Limiting Black Women to Devalued Work
Publication Year: 2011
Blacks and Whites. Men and Women. Historically, each group has held very different types of jobs. The divide between these jobs was stark—clean or dirty, steady or inconsistent, skilled or unskilled. In such a rigidly segregated occupational landscape, race and gender radically limited labor opportunities, relegating Black women to the least desirable jobs. Opportunity Denied is the first comprehensive look at changes in race, gender, and women’s work across time, comparing the labor force experiences of Black women to White women, Black men and White men. Enobong Hannah Branch merges empirical data with rich historical detail, offering an original overview of the evolution of Black women’s work.
From free Black women in 1860 to Black women in 2008, the experience of discrimination in seeking and keeping a job has been determinedly constant. Branch focuses on occupational segregation before 1970 and situates the findings of contemporary studies in a broad historical context, illustrating how inequality can grow and become entrenched over time through the institution of work.
Published by: Rutgers University Press
Title Page, Copyright Page
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Thank you does not seem like nearly enough to say to the many people and institutions that made this book possible. I owe a great debt to Hayward Derrick Horton, Karyn Loscocco, and Glenn Deane of the University at Albany–State University of New York for nurturing...
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From 1860 to 1960, Black women’s work and the experience of discrimination in seeking and keeping work was doggedly constant. The common phrase “you are what you do” was particularly true during this 100-year period when there was near-perfect matching...
Chapter 1. Hierarchies of Preference at Work: The Need for an Intersectional Approach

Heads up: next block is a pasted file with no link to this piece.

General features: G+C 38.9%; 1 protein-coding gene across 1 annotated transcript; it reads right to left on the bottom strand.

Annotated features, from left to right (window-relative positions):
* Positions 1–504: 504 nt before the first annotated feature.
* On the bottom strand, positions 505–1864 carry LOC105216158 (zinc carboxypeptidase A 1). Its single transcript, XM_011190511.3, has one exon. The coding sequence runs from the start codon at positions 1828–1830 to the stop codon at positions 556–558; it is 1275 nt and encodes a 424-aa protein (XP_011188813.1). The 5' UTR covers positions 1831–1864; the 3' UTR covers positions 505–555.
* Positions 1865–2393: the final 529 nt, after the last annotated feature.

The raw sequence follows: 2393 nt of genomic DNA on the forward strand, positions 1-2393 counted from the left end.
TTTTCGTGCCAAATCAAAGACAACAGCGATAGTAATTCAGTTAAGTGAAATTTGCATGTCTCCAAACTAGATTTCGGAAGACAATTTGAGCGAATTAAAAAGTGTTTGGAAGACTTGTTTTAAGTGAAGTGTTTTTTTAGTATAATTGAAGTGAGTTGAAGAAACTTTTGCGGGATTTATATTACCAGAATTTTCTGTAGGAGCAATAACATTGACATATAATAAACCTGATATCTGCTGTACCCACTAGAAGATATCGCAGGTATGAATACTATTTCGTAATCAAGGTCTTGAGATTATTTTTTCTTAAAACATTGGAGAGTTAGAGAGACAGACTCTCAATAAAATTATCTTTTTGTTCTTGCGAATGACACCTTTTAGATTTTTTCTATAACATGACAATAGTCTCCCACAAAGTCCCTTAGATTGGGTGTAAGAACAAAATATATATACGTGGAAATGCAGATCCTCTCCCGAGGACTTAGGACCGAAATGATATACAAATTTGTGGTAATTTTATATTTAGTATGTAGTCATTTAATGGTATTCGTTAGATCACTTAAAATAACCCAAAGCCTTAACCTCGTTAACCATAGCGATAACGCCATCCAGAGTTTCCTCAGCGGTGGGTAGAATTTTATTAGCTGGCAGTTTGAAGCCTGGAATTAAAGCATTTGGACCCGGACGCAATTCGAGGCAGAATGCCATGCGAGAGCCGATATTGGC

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W.E.B. Du Bois proclaimed in 1903 that “the problem of the Twentieth century is the problem of the color line.”1 While this statement was prescient, Du Bois failed to fully understand the problem facing Black women. Although race played a central role...
Chapter 2. As Good as Any Man: Black Women in Farm Labor
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Because slaves were brought to America to serve almost exclusively as agricultural laborers, there is a clear link between Black women’s work and farm labor. The use of Black women’s labor during slavery laid the foundation for their exploitation long after...
Chapter 3. Excellent Servants: Domestic Service as Black Women’s Work
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While Black women were deemed suitable for farm labor because they were not considered real women, their concentration in domestic service was explicitly tied to the designation of household labor as the work of racial or ethnic women. The assumption that this...
Chapter 4. Existing on the Industrial Fringe: Black Women in the Factory
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Although the majority of Black women remained mired in domestic service and farm labor through the mid-twentieth century, a significant number were able to leave the farm and ultimately the household to enter the world of factory work. Their transition,...
Chapter 5. Your Blues Ain’t Nothing Like Mine: Race and Gender as Keys to Occupational Opportunity
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Labor market privilege is inherently relational. It confers “certain privileges on the individuals and groups that oppress or are able to benefit from the resultant inequalities” and is fundamental to all forms of social oppression.1 Racial oppression, for instance, is based on the relationship between White domination...
Chapter 6. The Illusion of Progress: Black Women’s Work in the Post–Civil Rights Era
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After nearly a century of spotty occupational progress, the entire opportunity structure for Black women underwent a dramatic shift in the 1960s. In 1960, more than 60 percent of all employed Black women were in service work, and the vast majority, nearly 63 percent, worked in private households. One decade...
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Page Count: 208
Illustrations: 51 tables and graphs
Publication Year: 2011